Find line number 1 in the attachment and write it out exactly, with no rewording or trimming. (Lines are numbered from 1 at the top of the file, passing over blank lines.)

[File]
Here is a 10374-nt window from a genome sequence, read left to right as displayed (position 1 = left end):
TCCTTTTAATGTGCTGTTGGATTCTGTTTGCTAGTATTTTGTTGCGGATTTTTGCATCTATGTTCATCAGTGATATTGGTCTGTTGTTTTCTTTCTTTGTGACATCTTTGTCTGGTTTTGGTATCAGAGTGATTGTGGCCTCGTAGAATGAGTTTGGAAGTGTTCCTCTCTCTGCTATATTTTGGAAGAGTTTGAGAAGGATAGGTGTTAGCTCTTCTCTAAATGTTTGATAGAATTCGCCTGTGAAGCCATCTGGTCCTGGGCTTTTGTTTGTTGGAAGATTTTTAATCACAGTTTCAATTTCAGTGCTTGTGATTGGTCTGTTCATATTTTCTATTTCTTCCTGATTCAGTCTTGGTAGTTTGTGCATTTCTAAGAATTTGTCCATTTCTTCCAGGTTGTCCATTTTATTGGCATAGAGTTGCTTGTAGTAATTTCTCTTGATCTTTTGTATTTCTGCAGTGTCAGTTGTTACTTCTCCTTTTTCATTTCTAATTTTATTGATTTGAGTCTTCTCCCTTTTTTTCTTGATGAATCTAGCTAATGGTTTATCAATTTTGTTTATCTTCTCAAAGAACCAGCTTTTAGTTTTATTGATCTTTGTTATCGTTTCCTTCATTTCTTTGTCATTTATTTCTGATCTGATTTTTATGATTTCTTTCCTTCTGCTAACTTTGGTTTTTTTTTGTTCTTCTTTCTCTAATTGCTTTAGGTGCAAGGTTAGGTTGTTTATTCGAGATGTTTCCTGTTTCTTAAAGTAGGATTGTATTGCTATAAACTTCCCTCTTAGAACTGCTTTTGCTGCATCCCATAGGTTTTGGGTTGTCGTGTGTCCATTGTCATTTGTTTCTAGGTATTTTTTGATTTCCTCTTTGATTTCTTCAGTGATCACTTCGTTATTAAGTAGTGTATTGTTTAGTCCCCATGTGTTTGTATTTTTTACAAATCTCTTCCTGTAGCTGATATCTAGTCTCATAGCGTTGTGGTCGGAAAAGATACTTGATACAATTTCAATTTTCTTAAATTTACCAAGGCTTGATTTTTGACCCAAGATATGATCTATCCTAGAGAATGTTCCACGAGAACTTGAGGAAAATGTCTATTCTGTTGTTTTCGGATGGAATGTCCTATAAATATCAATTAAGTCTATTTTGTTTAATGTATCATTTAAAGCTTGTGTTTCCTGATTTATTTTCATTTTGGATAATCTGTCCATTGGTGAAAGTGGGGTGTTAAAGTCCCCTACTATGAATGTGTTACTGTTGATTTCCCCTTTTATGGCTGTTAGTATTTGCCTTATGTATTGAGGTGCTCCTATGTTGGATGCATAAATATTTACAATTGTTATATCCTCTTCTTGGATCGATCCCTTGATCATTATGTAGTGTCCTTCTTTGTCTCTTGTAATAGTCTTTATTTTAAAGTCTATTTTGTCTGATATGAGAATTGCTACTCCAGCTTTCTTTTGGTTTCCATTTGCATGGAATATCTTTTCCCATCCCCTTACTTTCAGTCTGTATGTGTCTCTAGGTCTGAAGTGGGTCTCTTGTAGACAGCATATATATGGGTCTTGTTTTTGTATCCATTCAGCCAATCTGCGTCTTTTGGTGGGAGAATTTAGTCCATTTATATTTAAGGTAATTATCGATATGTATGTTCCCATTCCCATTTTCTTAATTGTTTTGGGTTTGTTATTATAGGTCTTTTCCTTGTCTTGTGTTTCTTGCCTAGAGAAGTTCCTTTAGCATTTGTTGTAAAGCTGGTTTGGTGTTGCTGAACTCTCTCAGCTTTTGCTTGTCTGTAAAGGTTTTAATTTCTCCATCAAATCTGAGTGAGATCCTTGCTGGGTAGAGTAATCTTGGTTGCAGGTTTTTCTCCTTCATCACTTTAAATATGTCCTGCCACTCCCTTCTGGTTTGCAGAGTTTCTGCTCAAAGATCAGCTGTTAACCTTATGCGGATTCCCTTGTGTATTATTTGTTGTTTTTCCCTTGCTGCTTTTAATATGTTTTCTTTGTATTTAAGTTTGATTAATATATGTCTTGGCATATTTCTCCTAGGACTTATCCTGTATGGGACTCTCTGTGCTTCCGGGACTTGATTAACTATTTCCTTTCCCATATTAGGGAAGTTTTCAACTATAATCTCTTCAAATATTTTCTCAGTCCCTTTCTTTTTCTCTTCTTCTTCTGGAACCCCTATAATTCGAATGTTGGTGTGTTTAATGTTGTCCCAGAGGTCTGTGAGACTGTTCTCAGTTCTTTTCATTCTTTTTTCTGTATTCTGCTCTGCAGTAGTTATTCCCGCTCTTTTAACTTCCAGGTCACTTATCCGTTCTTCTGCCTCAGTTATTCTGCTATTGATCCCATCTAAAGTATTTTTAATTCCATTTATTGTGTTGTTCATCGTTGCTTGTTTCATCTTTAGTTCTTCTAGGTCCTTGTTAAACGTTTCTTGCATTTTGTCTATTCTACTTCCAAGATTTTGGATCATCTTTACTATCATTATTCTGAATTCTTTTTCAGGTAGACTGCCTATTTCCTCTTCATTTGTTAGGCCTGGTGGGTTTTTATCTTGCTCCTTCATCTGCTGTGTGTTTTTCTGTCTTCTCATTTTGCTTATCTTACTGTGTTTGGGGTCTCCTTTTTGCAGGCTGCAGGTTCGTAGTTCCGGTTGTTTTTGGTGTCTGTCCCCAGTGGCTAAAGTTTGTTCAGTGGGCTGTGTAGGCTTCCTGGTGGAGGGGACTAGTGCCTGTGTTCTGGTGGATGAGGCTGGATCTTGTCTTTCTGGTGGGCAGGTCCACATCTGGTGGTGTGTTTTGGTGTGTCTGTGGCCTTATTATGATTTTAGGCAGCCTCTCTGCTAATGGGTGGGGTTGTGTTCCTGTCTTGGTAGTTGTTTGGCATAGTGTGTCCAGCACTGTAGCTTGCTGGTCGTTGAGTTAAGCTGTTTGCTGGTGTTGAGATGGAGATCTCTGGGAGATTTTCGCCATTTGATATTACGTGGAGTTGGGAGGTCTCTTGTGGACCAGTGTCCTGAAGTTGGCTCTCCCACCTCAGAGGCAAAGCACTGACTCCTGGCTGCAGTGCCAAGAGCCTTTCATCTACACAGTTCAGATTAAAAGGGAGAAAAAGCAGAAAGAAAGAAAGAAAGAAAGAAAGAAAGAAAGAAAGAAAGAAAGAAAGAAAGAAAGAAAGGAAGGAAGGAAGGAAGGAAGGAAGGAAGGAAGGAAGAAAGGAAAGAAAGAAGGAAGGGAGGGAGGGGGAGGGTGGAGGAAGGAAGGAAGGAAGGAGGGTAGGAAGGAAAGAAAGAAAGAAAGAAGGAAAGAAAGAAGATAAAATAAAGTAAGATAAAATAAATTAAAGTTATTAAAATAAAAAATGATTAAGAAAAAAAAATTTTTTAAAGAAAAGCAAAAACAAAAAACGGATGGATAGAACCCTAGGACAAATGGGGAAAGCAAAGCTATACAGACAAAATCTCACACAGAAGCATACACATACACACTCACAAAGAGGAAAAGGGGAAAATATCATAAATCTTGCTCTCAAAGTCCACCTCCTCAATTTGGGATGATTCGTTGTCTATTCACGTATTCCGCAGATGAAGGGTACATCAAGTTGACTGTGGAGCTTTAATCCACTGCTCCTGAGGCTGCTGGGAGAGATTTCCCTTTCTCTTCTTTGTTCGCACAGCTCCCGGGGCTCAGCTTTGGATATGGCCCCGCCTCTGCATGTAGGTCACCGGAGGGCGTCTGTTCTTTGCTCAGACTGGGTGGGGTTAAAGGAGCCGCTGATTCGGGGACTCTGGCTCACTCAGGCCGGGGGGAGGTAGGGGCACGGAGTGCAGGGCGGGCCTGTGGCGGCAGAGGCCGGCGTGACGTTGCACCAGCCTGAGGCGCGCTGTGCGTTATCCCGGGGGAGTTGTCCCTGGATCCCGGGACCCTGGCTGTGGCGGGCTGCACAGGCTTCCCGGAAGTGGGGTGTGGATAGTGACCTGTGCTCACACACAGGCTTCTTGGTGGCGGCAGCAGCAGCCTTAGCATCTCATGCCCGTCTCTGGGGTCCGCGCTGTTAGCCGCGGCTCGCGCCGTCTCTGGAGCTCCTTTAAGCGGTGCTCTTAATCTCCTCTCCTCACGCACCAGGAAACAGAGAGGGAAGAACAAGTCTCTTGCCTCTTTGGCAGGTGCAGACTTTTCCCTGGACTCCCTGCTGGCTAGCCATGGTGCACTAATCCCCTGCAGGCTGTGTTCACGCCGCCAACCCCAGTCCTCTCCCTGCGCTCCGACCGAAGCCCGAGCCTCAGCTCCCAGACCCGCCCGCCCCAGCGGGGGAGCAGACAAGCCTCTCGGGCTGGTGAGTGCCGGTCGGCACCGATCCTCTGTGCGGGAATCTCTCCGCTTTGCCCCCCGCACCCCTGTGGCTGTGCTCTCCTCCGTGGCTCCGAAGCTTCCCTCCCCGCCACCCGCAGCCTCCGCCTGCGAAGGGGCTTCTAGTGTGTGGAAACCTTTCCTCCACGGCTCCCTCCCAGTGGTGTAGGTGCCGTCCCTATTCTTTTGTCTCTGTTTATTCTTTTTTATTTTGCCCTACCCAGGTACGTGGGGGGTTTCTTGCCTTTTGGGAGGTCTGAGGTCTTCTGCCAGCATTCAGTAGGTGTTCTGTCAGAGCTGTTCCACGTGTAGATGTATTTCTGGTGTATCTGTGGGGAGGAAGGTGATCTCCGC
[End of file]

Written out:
Here is a 10374-nt window from a genome sequence, read left to right as displayed (position 1 = left end):